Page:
long and distinguished musical tradition, as part of a province that once provided Vienna
with musicians. The State Philharmonic Orchestra is of relatively recent origin and was
established in 1968 under the conductor Bystrik Rezucha. Subsequent principal conductors
have included Stanislav Macura and Ladislav slovak, the latter succeeded in 1985 by his
pupil Richard Zimmer. The orchestra has toured widely in Eastern and Western Europe and
plays an important part in the Koice Musical Spring and the Koice
International Organ Festival.
Marco Polo the orchestra has made the first compact disc recordings of rare works by
Granville Bantock and Joachim Raff. Writing on the last of these, one critic praised the
orchestra for its competence comparable to that of the major orchestras of Vienna and
Prague. The orchestra has contributed several successful volumes to the complete compact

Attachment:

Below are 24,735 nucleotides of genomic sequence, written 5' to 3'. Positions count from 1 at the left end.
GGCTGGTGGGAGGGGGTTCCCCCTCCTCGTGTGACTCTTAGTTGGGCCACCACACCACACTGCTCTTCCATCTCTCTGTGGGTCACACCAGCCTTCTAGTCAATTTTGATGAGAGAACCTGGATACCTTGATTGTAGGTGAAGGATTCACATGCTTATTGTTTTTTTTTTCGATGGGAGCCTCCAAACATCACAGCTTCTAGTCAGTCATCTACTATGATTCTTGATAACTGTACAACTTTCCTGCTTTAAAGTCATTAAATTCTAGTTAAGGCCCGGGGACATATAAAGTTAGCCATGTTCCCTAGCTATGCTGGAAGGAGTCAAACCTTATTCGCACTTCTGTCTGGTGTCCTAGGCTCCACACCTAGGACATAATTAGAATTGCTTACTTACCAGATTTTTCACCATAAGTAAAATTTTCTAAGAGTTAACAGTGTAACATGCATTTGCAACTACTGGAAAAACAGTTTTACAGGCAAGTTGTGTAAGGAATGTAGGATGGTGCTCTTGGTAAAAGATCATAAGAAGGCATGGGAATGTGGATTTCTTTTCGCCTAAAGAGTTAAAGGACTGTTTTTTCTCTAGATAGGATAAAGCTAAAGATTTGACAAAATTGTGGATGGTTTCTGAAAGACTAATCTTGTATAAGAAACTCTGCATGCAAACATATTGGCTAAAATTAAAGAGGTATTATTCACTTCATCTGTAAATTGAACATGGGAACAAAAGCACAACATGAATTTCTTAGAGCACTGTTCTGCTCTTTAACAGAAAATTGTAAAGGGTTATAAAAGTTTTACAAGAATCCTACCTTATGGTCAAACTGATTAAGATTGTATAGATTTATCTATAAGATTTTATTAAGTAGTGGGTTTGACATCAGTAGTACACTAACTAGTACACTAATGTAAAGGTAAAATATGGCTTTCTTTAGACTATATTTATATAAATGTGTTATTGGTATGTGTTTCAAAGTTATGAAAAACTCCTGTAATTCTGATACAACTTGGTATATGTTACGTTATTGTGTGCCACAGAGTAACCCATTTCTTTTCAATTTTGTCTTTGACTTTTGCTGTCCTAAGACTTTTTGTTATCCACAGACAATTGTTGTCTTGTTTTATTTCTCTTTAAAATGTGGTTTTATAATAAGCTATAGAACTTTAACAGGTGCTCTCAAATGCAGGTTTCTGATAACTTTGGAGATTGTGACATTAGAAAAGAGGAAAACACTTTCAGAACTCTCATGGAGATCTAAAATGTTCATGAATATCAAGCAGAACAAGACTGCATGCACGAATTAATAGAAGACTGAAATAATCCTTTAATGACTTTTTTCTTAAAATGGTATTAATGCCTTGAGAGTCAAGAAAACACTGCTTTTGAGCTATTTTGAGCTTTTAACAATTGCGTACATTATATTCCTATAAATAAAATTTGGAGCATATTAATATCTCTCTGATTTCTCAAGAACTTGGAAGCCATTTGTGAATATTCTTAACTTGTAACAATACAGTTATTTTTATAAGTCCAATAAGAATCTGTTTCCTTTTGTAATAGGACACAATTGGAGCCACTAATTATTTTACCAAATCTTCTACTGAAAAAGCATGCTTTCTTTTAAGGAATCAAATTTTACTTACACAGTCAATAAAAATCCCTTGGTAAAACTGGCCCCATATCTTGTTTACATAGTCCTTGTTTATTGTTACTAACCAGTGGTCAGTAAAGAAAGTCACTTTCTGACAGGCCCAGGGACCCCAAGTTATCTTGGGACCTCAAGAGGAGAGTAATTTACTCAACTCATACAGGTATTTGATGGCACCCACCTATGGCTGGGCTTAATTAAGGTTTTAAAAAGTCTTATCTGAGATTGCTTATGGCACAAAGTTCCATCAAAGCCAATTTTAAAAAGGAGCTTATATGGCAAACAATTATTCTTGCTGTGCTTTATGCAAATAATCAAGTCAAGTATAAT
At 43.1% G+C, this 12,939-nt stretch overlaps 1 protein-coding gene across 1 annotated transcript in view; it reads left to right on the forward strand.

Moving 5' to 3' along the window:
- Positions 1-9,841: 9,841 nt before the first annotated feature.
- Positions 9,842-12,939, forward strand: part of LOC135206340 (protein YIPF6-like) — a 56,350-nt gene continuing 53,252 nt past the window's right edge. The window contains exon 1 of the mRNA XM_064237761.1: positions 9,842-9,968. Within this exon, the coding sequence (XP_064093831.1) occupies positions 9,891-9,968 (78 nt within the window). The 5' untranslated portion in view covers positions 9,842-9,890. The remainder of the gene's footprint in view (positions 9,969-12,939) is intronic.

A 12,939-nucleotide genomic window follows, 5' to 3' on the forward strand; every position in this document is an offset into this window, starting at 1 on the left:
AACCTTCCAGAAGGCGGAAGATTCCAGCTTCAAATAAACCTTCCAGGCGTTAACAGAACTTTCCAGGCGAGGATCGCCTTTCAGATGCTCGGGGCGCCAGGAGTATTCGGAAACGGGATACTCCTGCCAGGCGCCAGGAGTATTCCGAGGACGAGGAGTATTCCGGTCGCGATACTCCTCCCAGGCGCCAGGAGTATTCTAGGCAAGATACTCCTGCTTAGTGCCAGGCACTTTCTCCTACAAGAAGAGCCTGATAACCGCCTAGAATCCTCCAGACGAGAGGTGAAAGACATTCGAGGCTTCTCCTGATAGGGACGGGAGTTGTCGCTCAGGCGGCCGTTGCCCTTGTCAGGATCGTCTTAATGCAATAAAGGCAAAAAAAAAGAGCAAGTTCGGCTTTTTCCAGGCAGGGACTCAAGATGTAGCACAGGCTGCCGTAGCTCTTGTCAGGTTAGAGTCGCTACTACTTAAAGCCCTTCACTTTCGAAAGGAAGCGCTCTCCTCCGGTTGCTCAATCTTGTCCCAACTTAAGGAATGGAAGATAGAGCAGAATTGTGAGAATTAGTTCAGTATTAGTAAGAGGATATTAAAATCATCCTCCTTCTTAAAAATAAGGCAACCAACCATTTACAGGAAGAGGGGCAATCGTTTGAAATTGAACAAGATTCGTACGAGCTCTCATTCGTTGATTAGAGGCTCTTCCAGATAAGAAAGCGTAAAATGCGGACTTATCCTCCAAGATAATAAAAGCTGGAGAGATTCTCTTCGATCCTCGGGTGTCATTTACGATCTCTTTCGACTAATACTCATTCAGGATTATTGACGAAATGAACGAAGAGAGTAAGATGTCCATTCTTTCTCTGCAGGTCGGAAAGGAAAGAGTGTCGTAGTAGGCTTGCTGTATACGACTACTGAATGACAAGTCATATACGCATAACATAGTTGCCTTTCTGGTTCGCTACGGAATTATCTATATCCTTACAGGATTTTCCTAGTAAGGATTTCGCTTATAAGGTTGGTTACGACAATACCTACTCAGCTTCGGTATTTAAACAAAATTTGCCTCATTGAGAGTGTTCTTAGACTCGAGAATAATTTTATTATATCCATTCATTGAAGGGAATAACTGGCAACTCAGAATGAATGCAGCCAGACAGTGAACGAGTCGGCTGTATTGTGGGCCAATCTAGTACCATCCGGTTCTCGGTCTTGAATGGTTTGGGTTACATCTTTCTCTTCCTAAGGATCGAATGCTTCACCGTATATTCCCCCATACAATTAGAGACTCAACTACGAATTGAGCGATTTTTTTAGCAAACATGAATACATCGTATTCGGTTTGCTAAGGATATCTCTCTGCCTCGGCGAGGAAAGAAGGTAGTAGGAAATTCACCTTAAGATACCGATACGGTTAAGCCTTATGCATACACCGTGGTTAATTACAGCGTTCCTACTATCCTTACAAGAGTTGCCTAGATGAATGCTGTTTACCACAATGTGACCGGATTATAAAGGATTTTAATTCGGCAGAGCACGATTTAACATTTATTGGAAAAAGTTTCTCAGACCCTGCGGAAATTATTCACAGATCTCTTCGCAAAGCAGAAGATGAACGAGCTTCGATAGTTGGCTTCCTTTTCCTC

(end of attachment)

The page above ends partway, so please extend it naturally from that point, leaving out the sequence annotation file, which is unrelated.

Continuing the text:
disc Johann Strauss II and for Naxos has recorded a varied repertoire.
Stankovsky was born in Bratislava, the capital of Slovakia, in 1964, and after a childhood
spent in the study of the piano, recorder, oboe and clarinet, turned his attention, at the
age of fourteen, to conducting, graduating in this and in piano at the Bratislava
Conservatory with the title of best graduate of the year. Stankovsky is regarded as one of
the best conductors of the younger generation in Czechoslovakia. For Marco Polo Stankovsky
has recorded symphonies by Rubinstein and Miaskovsky in addition to orchestral works by
Dvorák and Smetana.